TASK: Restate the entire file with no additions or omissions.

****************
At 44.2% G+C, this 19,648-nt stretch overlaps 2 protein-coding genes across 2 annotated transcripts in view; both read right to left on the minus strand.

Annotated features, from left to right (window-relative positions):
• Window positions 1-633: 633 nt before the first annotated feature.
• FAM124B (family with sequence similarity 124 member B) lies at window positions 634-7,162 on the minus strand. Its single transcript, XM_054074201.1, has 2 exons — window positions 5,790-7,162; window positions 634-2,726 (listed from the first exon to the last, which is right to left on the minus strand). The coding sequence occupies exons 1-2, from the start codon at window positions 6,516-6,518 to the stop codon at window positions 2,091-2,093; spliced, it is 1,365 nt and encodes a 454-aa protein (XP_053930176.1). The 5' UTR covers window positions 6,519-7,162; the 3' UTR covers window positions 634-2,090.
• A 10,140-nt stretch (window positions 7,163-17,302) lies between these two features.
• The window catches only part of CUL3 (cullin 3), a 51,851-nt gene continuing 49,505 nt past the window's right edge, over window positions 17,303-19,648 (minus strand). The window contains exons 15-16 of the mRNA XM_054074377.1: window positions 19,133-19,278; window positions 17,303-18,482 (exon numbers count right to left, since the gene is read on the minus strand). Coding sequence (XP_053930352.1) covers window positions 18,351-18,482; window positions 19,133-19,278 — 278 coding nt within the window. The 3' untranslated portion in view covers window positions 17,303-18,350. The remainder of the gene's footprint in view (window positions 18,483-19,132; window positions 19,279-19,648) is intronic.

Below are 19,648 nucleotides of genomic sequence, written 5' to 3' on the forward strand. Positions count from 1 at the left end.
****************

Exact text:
At 44.2% G+C, this 19,648-nt stretch overlaps 2 protein-coding genes across 2 annotated transcripts in view; both read right to left on the minus strand.

Annotated features, from left to right (window-relative positions):
• Window positions 1-633: 633 nt before the first annotated feature.
• FAM124B (family with sequence similarity 124 member B) lies at window positions 634-7,162 on the minus strand. Its single transcript, XM_054074201.1, has 2 exons — window positions 5,790-7,162; window positions 634-2,726 (listed from the first exon to the last, which is right to left on the minus strand). The coding sequence occupies exons 1-2, from the start codon at window positions 6,516-6,518 to the stop codon at window positions 2,091-2,093; spliced, it is 1,365 nt and encodes a 454-aa protein (XP_053930176.1). The 5' UTR covers window positions 6,519-7,162; the 3' UTR covers window positions 634-2,090.
• A 10,140-nt stretch (window positions 7,163-17,302) lies between these two features.
• The window catches only part of CUL3 (cullin 3), a 51,851-nt gene continuing 49,505 nt past the window's right edge, over window positions 17,303-19,648 (minus strand). The window contains exons 15-16 of the mRNA XM_054074377.1: window positions 19,133-19,278; window positions 17,303-18,482 (exon numbers count right to left, since the gene is read on the minus strand). Coding sequence (XP_053930352.1) covers window positions 18,351-18,482; window positions 19,133-19,278 — 278 coding nt within the window. The 3' untranslated portion in view covers window positions 17,303-18,350. The remainder of the gene's footprint in view (window positions 18,483-19,132; window positions 19,279-19,648) is intronic.

Below are 19,648 nucleotides of genomic sequence, written 5' to 3' on the forward strand. Positions count from 1 at the left end.